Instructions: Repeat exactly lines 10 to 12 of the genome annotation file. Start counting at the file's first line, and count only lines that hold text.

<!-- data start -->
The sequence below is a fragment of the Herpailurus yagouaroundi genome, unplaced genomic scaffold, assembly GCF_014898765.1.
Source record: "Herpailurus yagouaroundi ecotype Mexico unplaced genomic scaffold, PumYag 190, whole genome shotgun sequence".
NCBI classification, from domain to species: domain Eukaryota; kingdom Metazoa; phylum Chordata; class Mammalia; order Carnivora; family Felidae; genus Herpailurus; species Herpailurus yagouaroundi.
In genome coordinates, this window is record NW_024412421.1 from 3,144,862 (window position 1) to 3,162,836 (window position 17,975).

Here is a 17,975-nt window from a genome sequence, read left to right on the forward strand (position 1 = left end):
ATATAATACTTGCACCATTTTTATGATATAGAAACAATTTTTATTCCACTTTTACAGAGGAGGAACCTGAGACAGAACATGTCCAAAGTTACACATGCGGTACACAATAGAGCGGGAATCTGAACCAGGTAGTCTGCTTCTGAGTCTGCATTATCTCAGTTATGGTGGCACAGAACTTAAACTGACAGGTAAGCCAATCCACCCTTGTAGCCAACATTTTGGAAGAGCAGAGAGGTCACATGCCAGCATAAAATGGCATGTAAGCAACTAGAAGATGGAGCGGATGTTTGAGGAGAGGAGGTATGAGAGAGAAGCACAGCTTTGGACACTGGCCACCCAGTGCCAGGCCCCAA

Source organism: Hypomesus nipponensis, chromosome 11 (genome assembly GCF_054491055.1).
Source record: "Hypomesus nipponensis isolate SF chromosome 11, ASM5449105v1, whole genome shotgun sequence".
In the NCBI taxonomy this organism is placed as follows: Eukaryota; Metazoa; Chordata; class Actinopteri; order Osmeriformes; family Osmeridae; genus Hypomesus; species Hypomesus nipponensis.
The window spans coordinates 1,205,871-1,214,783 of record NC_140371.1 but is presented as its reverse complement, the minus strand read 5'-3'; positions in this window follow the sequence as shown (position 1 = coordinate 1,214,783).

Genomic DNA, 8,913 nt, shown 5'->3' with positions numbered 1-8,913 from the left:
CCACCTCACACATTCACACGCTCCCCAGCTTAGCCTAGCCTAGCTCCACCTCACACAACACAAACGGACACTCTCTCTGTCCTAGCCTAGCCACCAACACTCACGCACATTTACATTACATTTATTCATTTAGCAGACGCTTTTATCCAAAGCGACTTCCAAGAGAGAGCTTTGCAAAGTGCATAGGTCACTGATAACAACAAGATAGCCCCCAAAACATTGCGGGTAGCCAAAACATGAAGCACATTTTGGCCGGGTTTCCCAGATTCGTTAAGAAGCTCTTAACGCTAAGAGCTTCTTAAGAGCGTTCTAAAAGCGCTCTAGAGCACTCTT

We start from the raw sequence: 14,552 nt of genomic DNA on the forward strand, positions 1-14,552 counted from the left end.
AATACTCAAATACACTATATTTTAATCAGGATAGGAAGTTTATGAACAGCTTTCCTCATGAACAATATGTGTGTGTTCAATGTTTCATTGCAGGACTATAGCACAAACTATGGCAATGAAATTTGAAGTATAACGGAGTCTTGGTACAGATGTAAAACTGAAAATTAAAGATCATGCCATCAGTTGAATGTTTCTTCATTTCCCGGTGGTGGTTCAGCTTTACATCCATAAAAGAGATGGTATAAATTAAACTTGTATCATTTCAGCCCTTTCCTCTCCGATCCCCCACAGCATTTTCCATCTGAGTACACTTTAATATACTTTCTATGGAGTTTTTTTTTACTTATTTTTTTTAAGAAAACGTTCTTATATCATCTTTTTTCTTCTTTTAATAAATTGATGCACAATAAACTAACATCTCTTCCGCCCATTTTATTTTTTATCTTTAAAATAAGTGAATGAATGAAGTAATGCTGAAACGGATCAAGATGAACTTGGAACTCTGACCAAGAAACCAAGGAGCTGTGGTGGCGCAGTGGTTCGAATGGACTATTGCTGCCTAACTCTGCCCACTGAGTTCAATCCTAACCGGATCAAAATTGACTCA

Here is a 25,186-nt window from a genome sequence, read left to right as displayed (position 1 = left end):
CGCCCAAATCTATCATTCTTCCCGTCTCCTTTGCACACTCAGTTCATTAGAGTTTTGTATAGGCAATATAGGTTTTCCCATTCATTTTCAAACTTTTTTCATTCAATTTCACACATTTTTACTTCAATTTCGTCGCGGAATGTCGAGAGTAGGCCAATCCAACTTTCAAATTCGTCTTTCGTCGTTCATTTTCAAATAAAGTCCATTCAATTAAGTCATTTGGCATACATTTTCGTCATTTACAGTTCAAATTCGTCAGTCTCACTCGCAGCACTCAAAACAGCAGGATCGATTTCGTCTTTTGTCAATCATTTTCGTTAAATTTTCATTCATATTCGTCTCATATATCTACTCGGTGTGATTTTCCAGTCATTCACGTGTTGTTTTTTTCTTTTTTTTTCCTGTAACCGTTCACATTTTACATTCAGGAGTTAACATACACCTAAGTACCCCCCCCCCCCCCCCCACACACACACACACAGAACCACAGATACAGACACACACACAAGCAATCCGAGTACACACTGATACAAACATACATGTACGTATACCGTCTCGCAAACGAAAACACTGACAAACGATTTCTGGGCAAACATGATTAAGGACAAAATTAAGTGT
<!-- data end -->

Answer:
The window spans coordinates 1,205,871-1,214,783 of record NC_140371.1 but is presented as its reverse complement, the minus strand read 5'-3'; positions in this window follow the sequence as shown (position 1 = coordinate 1,214,783).

Genomic DNA, 8,913 nt, shown 5'->3' with positions numbered 1-8,913 from the left:
CCACCTCACACATTCACACGCTCCCCAGCTTAGCCTAGCCTAGCTCCACCTCACACAACACAAACGGACACTCTCTCTGTCCTAGCCTAGCCACCAACACTCACGCACATTTACATTACATTTATTCATTTAGCAGACGCTTTTATCCAAAGCGACTTCCAAGAGAGAGCTTTGCAAAGTGCATAGGTCACTGATAACAACAAGATAGCCCCCAAAACATTGCGGGTAGCCAAAACATGAAGCACATTTTGGCCGGGTTTCCCAGATTCGTTAAGAAGCTCTTAACGCTAAGAGCTTCTTAAGAGCGTTCTAAAAGCGCTCTAGAGCACTCTT